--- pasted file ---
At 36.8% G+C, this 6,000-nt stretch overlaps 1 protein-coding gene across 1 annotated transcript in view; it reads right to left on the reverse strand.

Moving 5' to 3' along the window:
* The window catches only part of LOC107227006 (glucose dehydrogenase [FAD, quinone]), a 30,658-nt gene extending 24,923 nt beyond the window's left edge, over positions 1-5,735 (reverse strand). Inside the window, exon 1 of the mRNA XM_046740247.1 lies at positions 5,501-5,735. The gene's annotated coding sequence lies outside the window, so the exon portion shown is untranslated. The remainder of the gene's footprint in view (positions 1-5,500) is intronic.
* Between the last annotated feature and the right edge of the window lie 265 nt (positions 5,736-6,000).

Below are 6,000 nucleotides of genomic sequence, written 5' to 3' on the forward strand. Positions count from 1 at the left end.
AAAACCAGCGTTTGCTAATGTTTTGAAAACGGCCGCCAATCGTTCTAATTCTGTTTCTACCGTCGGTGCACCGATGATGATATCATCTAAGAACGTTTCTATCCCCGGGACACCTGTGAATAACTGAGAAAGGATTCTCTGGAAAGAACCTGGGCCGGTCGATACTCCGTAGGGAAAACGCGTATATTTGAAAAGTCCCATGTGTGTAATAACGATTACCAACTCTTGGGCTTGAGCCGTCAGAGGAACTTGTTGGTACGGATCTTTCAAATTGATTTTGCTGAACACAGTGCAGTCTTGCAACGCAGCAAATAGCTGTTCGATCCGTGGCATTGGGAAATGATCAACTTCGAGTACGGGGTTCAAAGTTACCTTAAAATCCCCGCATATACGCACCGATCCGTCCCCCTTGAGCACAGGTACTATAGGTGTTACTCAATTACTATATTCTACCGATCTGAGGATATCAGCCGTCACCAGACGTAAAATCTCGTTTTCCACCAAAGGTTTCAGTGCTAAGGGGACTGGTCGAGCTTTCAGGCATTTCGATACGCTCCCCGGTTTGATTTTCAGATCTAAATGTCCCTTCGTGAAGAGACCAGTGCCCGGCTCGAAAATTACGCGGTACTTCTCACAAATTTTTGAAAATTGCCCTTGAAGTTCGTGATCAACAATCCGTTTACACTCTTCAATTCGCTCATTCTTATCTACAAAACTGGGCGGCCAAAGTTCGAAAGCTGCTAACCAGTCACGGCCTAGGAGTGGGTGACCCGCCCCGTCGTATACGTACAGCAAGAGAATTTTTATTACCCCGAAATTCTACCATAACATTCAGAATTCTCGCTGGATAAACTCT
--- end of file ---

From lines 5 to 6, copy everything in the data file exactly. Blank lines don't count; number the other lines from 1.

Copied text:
Below are 6,000 nucleotides of genomic sequence, written 5' to 3' on the forward strand. Positions count from 1 at the left end.
AAAACCAGCGTTTGCTAATGTTTTGAAAACGGCCGCCAATCGTTCTAATTCTGTTTCTACCGTCGGTGCACCGATGATGATATCATCTAAGAACGTTTCTATCCCCGGGACACCTGTGAATAACTGAGAAAGGATTCTCTGGAAAGAACCTGGGCCGGTCGATACTCCGTAGGGAAAACGCGTATATTTGAAAAGTCCCATGTGTGTAATAACGATTACCAACTCTTGGGCTTGAGCCGTCAGAGGAACTTGTTGGTACGGATCTTTCAAATTGATTTTGCTGAACACAGTGCAGTCTTGCAACGCAGCAAATAGCTGTTCGATCCGTGGCATTGGGAAATGATCAACTTCGAGTACGGGGTTCAAAGTTACCTTAAAATCCCCGCATATACGCACCGATCCGTCCCCCTTGAGCACAGGTACTATAGGTGTTACTCAATTACTATATTCTACCGATCTGAGGATATCAGCCGTCACCAGACGTAAAATCTCGTTTTCCACCAAAGGTTTCAGTGCTAAGGGGACTGGTCGAGCTTTCAGGCATTTCGATACGCTCCCCGGTTTGATTTTCAGATCTAAATGTCCCTTCGTGAAGAGACCAGTGCCCGGCTCGAAAATTACGCGGTACTTCTCACAAATTTTTGAAAATTGCCCTTGAAGTTCGTGATCAACAATCCGTTTACACTCTTCAATTCGCTCATTCTTATCTACAAAACTGGGCGGCCAAAGTTCGAAAGCTGCTAACCAGTCACGGCCTAGGAGTGGGTGACCCGCCCCGTCGTATACGTACAGCAAGAGAATTTTTATTACCCCGAAATTCTACCATAACATTCAGAATTCTCGCTGGATAAACTCT